These rounded stones are labeled in our collections as gastroliths (literally “stomach stones”) from Starr Springs near Hanksville, Wayne County, Utah. I’m featuring them this week in honor of our Utah Project team working right now in the baking Black Rock Desert near Fillmore, Utah.
From their reported location, these stones are likely out of the Summerville Formation (Middle-Upper Jurassic) and, in another plausible supposition, probably from some sort of dinosaur. Sometimes we just have to trust the labels on our specimens, at least for educational purposes!
My friend Tony Martin recently wrote an excellent blog post on gastroliths, so I won’t repeat his insights here. The general wisdom is that these stones were consumed by herbivorous dinosaurs to aid in their digestion. They would have lodged them in the equivalent of a gizzard and used them to grind their food, much like modern birds. (And yes, dinosaurs were birds themselves.) Gastroliths usually have a resistant lithology to be useful as grinders. The gastroliths above are chert, one of the hardest rock types.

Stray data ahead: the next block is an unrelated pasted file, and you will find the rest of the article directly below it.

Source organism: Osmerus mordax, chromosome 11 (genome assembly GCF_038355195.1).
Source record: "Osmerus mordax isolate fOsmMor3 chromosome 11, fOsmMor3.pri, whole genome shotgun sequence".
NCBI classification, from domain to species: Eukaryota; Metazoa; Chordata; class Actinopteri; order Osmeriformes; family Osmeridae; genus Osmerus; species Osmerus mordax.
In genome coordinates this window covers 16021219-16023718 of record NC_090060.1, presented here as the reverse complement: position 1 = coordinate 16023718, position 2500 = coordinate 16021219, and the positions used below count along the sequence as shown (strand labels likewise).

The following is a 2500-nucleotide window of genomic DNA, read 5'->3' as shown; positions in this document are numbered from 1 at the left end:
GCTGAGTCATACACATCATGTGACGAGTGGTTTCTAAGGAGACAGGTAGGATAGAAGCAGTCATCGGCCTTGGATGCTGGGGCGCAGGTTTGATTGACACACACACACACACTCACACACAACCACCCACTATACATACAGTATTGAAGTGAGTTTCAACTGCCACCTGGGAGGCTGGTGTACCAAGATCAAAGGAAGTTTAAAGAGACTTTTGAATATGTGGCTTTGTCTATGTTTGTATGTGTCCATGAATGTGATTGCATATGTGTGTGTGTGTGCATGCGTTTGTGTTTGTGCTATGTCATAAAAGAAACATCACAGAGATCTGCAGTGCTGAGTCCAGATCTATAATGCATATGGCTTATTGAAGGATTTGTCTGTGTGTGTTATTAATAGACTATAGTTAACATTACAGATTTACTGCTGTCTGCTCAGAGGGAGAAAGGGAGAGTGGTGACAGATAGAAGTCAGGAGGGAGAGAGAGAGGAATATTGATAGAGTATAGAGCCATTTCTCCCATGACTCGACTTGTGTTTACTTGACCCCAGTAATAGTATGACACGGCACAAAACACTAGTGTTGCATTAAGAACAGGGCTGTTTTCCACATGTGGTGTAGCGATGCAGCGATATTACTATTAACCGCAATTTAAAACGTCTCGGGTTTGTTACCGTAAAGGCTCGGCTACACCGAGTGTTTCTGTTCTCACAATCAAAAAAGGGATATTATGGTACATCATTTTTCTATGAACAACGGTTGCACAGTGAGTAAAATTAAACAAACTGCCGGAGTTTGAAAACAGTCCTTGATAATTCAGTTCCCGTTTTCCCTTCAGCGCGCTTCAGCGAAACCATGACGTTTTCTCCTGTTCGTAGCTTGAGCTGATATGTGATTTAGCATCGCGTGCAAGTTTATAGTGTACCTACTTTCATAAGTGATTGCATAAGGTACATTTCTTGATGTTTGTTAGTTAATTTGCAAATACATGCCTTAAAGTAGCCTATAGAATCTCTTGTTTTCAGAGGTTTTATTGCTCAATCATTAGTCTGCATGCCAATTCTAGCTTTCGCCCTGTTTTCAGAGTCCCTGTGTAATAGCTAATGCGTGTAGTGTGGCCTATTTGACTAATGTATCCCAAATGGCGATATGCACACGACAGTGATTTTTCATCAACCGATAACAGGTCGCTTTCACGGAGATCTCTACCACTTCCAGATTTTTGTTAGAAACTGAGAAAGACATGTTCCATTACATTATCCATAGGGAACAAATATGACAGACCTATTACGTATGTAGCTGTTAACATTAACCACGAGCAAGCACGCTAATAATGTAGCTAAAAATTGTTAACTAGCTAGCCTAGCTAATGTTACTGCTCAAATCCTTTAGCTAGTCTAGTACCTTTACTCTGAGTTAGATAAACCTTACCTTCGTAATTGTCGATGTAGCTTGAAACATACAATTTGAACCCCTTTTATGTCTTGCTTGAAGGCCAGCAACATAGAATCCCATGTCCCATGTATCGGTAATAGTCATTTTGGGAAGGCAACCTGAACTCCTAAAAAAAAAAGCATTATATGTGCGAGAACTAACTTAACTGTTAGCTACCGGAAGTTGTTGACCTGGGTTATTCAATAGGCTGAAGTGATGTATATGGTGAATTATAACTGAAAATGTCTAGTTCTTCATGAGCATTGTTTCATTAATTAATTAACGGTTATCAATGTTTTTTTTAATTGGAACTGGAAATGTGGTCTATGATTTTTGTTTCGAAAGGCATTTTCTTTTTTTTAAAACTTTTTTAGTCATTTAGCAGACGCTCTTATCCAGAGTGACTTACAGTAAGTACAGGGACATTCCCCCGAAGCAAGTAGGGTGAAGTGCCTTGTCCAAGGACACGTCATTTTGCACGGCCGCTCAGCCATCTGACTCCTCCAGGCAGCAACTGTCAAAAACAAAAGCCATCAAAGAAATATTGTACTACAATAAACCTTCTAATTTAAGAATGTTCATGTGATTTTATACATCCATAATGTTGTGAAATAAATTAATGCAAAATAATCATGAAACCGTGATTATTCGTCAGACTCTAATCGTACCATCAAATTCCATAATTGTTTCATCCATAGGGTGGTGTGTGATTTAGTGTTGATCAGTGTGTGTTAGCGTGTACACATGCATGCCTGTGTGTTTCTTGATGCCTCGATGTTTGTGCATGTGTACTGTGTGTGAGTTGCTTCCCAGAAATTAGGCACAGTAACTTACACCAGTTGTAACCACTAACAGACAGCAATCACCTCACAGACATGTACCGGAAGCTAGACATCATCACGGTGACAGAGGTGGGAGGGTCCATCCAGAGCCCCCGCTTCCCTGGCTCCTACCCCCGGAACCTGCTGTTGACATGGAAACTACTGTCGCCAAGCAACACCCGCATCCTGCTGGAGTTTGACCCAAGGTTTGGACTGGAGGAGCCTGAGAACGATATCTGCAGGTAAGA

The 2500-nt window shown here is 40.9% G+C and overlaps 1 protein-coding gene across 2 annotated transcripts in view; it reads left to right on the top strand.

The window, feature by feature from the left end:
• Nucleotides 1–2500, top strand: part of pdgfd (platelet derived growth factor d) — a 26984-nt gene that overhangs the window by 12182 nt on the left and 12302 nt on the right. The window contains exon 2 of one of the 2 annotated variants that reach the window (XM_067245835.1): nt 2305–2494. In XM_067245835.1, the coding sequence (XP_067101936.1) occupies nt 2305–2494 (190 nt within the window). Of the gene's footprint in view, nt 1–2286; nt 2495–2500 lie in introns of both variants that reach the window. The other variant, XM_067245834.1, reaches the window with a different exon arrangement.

Identifying gastroliths correctly is a bit of a challenge if you don’t find them inside a dinosaur skeleton. The most common indicators are that they are very smooth, are in a location where they were unlikely to have been transported inorganically, and are of a lithology unlike the surrounding rock (“exotics” as geologists like to call them). Still, even with all these criteria met, we must be a tad suspicious if we didn’t find them associated with dinosaur bones. I would never, for example, buy a gastrolith in a rock shop. Without context, it could be just a stream-worn stone. I’m trusting the label on ours that we have the real deal!
Stokes, W.L. 1987. Dinosaur gastroliths revisited. Journal of Paleontology 61: 1242-1246.
Wings, O. 2007. A review of gastrolith function with implications for fossil vertebrates and a revised classification. Acta Palaeontologica Polonica 52: 1-16.